Access to TaLE is carefully controlled to protect the intellectual property rights of materials developers. But this limits the impact of a potentially invaluable educational resource built on principles of subsidiarity and sharing. In this presentation, Leslie explores these issues and possible alternative approaches.

Leslie Loble’s responsibilities include corporate planning, performance improvement and external reporting on performance and achievements. She is responsible for fostering innovation in teaching and learning across the Department, and for managing the Centre for Learning Innovation, which supports e-learning development and resource production. She manages the Department's external relations, including Commonwealth-State negotiations, and is responsible for key policy areas and processes including higher education, vocational education and training (VET), non-Government schooling and long-term planning for NSW schools. Leslie was previously the department's Director of Skills Development and Workforce Policy.

Prior to coming to Australia in 1998, Leslie served in President Bill Clinton's Administration for five years as part of the top management team at the U.S. Department of Labor. Her positions included Chief of Staff to former Secretary of Labor Robert B. Reich, acting Assistant Secretary for Policy, and Counsellor to the Secretary.

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Professor Graham Greenleaf,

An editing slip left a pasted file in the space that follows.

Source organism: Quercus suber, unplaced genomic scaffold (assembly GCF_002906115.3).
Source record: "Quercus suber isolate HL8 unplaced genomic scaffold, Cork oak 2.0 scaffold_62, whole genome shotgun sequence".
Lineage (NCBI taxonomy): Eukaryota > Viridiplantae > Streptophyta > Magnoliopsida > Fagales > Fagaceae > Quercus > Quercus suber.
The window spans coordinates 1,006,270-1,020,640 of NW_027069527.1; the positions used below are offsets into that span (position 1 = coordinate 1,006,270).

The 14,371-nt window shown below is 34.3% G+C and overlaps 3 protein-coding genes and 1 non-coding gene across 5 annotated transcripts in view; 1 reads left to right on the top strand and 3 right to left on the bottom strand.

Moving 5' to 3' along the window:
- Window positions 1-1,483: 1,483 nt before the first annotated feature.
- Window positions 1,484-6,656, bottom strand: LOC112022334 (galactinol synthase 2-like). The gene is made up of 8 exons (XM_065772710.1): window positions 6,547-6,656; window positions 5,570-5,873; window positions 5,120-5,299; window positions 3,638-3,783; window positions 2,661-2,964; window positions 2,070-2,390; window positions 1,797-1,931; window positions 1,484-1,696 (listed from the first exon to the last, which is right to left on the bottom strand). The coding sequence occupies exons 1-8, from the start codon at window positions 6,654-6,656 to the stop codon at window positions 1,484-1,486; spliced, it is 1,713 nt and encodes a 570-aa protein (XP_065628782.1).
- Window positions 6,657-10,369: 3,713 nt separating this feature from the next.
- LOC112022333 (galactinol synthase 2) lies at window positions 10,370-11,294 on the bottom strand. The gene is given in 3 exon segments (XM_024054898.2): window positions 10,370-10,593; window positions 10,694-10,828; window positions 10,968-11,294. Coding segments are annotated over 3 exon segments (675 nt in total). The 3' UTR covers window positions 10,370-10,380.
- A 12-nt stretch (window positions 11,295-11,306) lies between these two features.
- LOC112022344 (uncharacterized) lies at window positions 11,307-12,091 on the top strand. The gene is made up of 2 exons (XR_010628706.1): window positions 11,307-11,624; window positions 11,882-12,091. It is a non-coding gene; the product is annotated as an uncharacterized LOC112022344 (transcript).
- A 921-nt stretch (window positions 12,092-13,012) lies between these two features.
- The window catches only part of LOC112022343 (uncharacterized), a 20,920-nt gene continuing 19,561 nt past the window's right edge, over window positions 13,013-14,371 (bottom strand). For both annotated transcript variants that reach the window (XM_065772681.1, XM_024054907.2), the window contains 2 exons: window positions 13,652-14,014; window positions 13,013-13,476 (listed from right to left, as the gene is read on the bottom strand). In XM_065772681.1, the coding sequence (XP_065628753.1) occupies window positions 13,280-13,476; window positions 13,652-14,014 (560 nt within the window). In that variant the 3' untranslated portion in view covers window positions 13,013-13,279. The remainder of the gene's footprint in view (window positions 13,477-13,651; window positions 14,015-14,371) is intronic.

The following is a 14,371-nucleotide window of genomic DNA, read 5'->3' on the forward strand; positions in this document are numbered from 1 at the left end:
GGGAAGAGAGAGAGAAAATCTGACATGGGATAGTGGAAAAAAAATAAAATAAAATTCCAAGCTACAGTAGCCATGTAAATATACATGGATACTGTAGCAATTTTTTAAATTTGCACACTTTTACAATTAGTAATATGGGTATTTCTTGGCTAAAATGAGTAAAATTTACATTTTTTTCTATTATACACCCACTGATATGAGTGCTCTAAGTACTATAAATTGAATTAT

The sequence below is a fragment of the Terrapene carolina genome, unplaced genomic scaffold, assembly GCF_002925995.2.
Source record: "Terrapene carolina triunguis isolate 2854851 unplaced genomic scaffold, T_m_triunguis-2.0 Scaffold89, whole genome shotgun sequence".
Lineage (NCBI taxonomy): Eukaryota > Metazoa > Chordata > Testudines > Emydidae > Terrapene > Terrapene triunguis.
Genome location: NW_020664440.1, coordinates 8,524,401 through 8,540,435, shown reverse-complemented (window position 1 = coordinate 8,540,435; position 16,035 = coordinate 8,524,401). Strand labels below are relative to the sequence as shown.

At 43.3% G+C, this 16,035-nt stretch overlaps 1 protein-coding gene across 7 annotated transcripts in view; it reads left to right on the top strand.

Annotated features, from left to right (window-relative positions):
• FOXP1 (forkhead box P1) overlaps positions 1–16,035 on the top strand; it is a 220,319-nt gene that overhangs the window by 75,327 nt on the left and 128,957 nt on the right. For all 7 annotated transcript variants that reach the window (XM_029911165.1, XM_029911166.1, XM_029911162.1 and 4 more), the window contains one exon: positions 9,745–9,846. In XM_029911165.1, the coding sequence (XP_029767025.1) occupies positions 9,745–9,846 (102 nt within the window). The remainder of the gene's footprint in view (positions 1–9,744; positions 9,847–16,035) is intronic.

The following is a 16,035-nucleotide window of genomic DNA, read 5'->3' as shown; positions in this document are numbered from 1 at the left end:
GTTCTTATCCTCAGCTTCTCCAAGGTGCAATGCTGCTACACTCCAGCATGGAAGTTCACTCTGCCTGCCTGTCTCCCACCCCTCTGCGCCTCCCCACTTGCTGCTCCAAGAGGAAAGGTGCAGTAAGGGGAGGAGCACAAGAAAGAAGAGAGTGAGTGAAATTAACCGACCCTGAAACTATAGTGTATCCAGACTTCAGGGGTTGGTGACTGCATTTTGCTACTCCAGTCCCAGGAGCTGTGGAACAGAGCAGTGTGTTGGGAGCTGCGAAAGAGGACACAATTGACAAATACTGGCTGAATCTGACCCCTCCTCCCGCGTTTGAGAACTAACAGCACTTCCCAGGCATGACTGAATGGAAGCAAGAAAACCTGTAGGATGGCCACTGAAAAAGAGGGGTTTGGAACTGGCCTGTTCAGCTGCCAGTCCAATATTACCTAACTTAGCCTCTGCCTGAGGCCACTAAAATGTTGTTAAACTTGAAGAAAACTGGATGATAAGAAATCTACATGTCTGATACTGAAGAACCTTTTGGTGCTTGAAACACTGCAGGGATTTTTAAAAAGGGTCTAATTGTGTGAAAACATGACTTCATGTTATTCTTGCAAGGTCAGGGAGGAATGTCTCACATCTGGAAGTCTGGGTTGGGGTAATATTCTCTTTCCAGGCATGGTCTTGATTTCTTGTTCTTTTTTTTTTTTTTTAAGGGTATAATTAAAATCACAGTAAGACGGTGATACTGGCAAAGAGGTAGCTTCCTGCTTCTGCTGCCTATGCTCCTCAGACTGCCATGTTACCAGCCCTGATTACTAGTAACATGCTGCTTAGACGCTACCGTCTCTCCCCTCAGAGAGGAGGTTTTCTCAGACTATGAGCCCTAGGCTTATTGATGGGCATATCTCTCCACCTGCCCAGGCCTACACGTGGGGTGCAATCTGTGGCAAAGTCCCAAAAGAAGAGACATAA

UNSW Law Faculty, Co-director, Baker & McKenzie Cyberspace Law and Policy Centre

Legal Information Institutes: Creating law's global commons

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A global network of a dozen University-based 'legal information institutes' has emerged over the last decade to provide free access to essential legal information from more than 50 countries. With nearly 500 legal databases it is starting to provide a free-access alternative to the global commercial legal publishers. It is based on shared principles that reject government monopolies in this legal information (even with free access) and insist that it be free for republication: free speech, not just free beer. The technical and cooperative framework by which this major extension of the public domain has been created will be explained and demonstrated.


Graham Greenleaf is a Professor of Law at UNSW where he teaches most aspects of cyberspace law, and the computerisation of law. His main research interests in cyberspace law are in privacy and intellectual property. He teaches LAWS1031 Information Technology Law (LLB) via Internet delivery, and co-teaches LAWS 3037 Data Surveillance & Information Privacy Law (LLM). He is a co-director of AustLII and WorldLII, and the General Editor of Privacy Law & Policy Reporter. He is foundation co-director of the Baker & McKenzie Cyberspace law and Policy Centre, which is co-hosting the conference.

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click here for early bird rates details

The University of New South Wales
  Co-hosted by
Cyberspace Law and Policy Centre AEShareNer Net Working 2004